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Discussion Starter #1
When I first bought my truck in Nov 04, I thought I was going crazy because I couldn't find the transmisson dipstick. After researching the manual and talking to the dealership, I discovered that it was a totally sealed transmission. How realiable is that? All other transmissions (with a dipstick) require changing the fluid at 30-40K intervals. Am I to believe that transmissions with a dipstick are more prone to getting dirt, grime, etc, inside therefore degrading the fluid and requiring a fluid change/flush? I just don't see the "big" difference between this particular transmission and any other transmission that requires fluid change at some point.
 

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05 and up tundras get the "World Standard" tranny fluid. it's suppose to be a lifetime fluid, but i don't buy it. if you know what goes on in your tranny, you would change it. i plan to get mines change at 30K. some might think it too soon, but just some extra insurance.
 

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I don't know but I would think it would be a big job to change the fluid in a sealed tranny. I didn't even notice a drain plug. I probably wouldn't trust that work to anyone but a toyota technician and I'm sure it would be a pretty penny!!! If Toyota can claim that they've built a tranny that never needs fluid replacement......I would presume that all other car manufacturers have been riping people off for years by recommending to change tranny fluid every 30-50K miles.
 

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05 and up tundras get the "World Standard" tranny fluid. it's suppose to be a lifetime fluid, but i don't buy it. . .
I just had a conversation a few days ago with my "regular" mechanic (for my older, out-of-warranty vehicles) and he would agree with you. Told me he goes to training on a regular basis and for each major new component like transmissions, etc. His opinion--the dealers support the 100,000 mile interval between changes because by then, you're out of warranty and they get a chance to make some major bucks off you. Changing fluid (just a drain and refill) every 35-40 thousand miles is cheaper and more likely to keep you problem-free.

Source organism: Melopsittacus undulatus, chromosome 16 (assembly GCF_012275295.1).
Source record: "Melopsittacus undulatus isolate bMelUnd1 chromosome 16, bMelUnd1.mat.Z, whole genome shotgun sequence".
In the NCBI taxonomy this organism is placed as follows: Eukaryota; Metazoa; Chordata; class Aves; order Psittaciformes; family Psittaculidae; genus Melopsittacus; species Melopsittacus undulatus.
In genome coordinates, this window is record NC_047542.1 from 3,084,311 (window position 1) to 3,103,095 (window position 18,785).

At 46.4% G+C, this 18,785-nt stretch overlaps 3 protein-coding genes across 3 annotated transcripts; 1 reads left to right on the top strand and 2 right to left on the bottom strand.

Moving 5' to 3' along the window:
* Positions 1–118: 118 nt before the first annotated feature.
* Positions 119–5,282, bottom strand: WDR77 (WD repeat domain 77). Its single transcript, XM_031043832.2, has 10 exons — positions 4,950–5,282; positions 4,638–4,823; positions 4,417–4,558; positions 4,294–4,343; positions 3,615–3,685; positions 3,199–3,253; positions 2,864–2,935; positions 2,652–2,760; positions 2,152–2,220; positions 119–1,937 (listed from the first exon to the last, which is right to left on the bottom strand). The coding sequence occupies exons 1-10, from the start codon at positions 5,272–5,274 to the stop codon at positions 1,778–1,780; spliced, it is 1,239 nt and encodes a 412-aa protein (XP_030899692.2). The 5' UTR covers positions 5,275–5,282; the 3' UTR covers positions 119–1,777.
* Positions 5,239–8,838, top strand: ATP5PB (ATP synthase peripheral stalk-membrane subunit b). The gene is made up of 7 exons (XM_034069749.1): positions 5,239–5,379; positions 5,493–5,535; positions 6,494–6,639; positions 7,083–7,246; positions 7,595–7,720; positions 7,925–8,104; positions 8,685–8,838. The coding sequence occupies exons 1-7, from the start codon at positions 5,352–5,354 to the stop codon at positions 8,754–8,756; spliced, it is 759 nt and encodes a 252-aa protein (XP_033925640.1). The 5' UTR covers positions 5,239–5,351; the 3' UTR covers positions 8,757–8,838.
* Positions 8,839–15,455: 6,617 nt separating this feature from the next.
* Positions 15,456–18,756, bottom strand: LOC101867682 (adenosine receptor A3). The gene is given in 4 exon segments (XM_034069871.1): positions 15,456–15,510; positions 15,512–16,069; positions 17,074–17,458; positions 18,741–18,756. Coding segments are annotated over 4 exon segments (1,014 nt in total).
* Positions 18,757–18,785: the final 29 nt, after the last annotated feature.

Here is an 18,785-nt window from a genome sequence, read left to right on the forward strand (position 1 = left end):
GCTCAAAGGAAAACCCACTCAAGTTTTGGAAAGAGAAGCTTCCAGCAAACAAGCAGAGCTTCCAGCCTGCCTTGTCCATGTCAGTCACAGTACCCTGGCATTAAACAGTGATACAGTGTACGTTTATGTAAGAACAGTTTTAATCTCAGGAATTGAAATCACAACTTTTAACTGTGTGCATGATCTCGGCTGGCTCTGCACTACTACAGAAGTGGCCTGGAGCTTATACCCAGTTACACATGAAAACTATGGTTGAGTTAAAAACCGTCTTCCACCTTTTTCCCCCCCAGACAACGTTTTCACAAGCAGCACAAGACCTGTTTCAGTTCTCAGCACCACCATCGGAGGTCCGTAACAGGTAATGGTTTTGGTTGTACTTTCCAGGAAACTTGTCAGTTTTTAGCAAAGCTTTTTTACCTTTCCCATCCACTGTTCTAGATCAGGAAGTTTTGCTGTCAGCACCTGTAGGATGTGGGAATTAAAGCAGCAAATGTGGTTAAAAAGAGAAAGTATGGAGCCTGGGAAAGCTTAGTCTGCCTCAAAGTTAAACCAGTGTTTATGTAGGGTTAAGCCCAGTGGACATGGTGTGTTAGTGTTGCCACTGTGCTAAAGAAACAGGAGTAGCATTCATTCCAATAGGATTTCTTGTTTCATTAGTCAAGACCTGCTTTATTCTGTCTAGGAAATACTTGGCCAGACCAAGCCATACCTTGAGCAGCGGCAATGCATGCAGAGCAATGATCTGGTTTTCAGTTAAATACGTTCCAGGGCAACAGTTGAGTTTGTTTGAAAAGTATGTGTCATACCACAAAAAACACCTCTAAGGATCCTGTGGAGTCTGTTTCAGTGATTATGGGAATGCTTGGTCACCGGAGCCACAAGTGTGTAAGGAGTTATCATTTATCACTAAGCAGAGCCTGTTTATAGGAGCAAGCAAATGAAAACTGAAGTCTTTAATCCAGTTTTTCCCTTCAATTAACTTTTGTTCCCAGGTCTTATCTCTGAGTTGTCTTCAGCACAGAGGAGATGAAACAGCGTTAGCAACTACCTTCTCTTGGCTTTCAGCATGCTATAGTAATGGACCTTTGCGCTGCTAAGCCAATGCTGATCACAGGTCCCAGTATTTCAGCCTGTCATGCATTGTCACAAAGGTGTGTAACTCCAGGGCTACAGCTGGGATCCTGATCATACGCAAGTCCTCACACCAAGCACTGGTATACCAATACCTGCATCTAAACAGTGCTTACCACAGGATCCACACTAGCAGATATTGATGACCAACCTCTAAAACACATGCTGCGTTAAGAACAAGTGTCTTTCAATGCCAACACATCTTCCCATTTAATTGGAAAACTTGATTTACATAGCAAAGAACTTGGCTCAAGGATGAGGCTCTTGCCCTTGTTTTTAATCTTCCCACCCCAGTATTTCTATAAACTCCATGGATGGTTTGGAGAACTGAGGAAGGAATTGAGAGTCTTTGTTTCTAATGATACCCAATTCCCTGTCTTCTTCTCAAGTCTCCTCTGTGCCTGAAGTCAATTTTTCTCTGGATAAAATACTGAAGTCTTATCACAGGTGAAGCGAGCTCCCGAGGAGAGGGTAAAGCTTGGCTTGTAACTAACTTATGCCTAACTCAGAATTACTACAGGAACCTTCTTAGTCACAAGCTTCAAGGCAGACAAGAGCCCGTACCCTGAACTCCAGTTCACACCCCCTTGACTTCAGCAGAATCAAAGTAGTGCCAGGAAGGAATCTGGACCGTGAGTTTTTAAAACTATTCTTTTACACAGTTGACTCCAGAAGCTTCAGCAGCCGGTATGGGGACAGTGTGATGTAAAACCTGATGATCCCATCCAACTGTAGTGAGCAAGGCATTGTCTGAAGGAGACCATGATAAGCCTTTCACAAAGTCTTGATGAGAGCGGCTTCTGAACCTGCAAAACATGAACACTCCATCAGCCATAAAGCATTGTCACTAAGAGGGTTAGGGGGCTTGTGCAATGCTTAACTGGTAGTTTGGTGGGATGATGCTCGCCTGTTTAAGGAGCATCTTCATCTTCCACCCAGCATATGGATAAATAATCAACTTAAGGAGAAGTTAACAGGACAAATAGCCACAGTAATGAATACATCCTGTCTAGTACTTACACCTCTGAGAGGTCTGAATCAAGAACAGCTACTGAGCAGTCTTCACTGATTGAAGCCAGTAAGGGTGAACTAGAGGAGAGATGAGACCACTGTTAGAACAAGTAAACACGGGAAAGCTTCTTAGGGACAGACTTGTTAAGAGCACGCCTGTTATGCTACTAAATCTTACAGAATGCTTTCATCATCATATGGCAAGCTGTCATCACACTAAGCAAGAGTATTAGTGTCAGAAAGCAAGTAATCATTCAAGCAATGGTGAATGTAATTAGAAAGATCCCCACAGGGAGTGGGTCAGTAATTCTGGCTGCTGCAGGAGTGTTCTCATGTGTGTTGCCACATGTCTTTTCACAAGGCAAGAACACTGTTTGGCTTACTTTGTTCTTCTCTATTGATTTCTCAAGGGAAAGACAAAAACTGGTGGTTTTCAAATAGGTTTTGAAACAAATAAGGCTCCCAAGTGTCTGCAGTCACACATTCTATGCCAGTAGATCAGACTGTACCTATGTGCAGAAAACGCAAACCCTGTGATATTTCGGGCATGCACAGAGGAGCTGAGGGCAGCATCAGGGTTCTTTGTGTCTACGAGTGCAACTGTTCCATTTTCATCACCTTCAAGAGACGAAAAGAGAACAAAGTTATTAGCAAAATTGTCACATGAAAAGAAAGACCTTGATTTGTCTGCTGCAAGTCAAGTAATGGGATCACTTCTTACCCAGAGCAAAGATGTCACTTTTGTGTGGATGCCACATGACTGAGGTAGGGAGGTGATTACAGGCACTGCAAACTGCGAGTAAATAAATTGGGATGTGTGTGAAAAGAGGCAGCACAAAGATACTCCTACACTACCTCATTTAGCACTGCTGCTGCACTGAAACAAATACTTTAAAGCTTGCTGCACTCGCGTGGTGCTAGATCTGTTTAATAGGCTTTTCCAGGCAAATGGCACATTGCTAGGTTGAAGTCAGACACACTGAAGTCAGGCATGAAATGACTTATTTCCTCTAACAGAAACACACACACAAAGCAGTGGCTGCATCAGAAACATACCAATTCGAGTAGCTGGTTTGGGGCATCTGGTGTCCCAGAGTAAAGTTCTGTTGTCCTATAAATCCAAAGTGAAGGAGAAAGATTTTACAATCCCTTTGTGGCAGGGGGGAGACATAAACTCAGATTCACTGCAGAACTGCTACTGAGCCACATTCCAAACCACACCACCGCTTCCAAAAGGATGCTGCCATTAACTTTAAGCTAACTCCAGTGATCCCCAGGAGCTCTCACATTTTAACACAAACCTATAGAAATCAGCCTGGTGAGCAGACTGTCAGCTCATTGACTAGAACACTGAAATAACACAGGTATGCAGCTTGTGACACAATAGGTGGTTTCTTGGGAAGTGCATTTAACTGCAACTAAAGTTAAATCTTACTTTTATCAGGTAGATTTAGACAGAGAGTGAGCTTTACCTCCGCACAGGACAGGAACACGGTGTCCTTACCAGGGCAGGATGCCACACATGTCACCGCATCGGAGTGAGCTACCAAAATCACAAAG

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Discussion Starter #5
Although I am a hard core Toyota owner and believe they are bullet proof, I am a little reluctant to have that same faith in the actual transmission fluid. I don't recall seeing a drain plug on the tranny and there definitely isn't a dip stick to check or add fluid. So how would you change the fluid? I'd bet the farm that it's a huge job and comes with a hefty price tag.
 

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would you not change your old for the life of the vehicle? same idea here. and it can be very expensive to R&R the tranny for inspection, with teardown and rebuild even more.

anyways, there are 2 plugs on the pan. one to drain the fluid, and the other is to check. to drain is the normal 14mm and to check it a 5mm hex key. to check, you must have the truck on normal operating temp and then take off the 5mm hex plug. if it is overfilled, it will drain out, if it is low, no fluid will drain out and will stop at the correct level. the fill plug is on the right side of the tranny towards the back, close to the transfer case.
 

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BTW, couldn't tell if yours is a 2WD transmission, but if so, there's a TSB in the Knowledge Base here that you may want to become a subscriber to access.
TC001-06 TRANSMISSION EXTENSION HOUSING SEAL LEAK (2WD ONLY) 1/20/2006 - 2005 – 2006 model year 2WD Sequoia, Tacoma (V6 only), and Tundra vehicles produced BEFORE the Production Change Effective VINs shown.

Some 2005 and 2006 model year 2WD Sequoia, Tacoma (V6), and Tundra vehicles equipped with A750E transmission may display evidence of a transmission fluid leak from the transmission extension housing seal (tailshaft seal assembly). Production and assembly countermeasures have been implemented to eliminate this condition.